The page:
Sleepwalking and Genetics

Twin and family studies suggest that sleepwalking is highly heritable. Despite recent advances in the genetic basis of many sleep disorders, including narcolepsy, restless leg syndrome, and REM behavior disorder, very little is known about the genetic basis of sleepwalking. One study reported an association of sleepwalking with human leukocyte antigen (HLA) DQB1*0501, but no other susceptibility genes have been reported.

In order to identify genetic susceptibility factors for sleepwalking, a large 4-generation family was ascertained in which sleepwalking segregates as an autosomal dominant condition with reduced penetrance. Linkage analysis revealed a region of markers on chromosome 20 that were shared among all 9 affected individuals. This sleepwalking linkage region on chromosome 20 contains more than 28 genes, including adenosine deaminase. Next-generation sequencing methods are ideal methods for studying mendelian forms of sleep disorders when they occur in large families. Therefore, exome sequencing was performed on the proband from this family, revealing >300 novel and >200 rare (MAF<0.05) genetic variants. Additional sleepwalking families are being studied for replication, most of which demonstrate autosomal dominant inheritance with incomplete penetrance. Recommendations for future study include: (1) Establishing the genetic relationship between various parasomnias (2) Developing diagnostic criteria useful for genetic studies, and (3) Collecting large parasomnia patient DNA cohorts for future genome-wide association studies and sequencing studies.

Sleepwalking: sleep disorder or disorder of arousal?

Sleepwalking is a nonREM parasomnia characterized by motor behaviour that can range from sitting up in bed to walking and even to apparent frantic attempts to escape. Somnambulism occurs most often during the first third of the night out of stages 3 and 4 sleep and accompanied by mental disorientation and relative unresponsiveness to external stimuli.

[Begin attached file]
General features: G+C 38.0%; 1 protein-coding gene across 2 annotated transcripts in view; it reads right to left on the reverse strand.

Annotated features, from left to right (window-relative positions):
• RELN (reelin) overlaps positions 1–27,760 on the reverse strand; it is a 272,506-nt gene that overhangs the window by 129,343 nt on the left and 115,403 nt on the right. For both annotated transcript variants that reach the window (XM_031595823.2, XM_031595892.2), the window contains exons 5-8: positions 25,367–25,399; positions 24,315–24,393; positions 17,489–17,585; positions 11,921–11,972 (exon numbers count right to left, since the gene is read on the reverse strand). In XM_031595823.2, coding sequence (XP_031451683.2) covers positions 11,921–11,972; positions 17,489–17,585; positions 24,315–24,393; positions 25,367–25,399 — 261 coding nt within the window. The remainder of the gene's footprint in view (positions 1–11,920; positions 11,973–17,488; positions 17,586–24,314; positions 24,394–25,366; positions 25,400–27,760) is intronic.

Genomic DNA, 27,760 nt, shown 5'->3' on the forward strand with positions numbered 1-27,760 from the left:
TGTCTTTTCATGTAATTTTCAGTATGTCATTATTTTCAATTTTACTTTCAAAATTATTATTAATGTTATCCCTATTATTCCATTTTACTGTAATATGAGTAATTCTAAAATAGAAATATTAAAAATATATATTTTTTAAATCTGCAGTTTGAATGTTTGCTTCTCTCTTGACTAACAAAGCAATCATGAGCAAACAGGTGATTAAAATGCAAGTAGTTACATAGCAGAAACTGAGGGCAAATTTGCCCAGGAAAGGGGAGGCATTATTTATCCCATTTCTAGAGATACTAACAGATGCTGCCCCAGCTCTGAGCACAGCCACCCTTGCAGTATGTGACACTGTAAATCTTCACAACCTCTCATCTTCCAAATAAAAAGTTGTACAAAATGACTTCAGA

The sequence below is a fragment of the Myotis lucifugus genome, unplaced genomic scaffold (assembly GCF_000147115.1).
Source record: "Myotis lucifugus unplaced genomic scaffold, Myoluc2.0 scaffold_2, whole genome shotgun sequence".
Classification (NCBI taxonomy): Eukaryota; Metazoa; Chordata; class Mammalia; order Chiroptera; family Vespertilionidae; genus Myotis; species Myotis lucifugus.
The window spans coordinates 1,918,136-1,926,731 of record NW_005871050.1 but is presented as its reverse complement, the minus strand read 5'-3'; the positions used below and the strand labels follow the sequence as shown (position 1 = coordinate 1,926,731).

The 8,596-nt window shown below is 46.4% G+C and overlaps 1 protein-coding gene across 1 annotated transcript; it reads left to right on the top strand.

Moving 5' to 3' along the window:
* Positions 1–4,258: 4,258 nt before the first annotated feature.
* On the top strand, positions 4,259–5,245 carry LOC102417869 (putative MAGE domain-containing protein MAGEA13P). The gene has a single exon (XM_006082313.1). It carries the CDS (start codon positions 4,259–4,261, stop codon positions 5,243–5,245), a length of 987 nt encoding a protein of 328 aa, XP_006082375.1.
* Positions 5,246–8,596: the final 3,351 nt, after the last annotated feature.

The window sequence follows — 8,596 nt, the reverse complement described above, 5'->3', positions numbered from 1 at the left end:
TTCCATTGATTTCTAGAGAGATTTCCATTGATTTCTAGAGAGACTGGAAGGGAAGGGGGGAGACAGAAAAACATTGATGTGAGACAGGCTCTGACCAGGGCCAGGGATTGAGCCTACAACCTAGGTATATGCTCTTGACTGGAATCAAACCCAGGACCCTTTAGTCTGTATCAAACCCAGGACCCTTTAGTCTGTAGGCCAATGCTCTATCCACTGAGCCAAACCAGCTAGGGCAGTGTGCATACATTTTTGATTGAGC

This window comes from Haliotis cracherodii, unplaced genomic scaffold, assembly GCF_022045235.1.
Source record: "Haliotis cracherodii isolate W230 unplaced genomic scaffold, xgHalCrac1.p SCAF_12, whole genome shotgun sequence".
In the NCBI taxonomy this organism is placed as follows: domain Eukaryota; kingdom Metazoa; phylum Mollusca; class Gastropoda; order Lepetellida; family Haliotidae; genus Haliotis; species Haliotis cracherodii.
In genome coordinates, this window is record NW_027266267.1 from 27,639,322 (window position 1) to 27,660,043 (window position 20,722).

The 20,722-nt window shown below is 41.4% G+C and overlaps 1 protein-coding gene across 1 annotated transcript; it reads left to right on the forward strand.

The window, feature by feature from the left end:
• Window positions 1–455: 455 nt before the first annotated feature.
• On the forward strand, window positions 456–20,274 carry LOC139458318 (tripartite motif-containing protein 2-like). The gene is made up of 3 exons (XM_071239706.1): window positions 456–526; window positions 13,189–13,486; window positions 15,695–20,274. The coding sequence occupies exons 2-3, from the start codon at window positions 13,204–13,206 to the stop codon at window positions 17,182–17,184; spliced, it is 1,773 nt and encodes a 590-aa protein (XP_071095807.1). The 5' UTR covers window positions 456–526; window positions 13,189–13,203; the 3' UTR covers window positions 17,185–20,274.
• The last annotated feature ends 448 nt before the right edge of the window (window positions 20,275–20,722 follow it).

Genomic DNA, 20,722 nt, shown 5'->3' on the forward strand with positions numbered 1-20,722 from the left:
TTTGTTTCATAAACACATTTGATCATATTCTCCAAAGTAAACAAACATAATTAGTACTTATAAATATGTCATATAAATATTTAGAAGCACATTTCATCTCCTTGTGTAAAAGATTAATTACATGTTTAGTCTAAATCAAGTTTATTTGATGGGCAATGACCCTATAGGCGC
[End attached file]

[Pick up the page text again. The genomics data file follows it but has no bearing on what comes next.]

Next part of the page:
This work will first summarize currents views on sleep walking physiopathology and will review evidence for alterations of sleep and arousal responses in sleepwalkers. The second part will report recent findings on sleepwalking phenomenology. Although sleepwalking is often characterized in terms of its automatic behaviors and retrograde amnesia, ongoing work into the phenomenology of somnambulism indicates that for complex ambulatory behavior, cognitive and affective dimensions can play an important role.

We present here clinical case reports, questionnaire data, and laboratory observations indicating that some somnambulistic behaviors are construed by patients as being motivated by an intrinsic sense of urgency or underlying reason that accounts for their actions during their episodes. Based on these observations the mental content reported by sleepwalkers is best conceptualized as a form of hallucinatory rather than a dreaming process. Although these findings should not be taken as indicating that patients’ mental content directly precipitates somnambulism in and of itself, such reports raise important questions as to the role that phenomenological contents play in how somnambulistic episodes are experienced and unfold.

Clinical aspects and pathogenesis of sleepwalking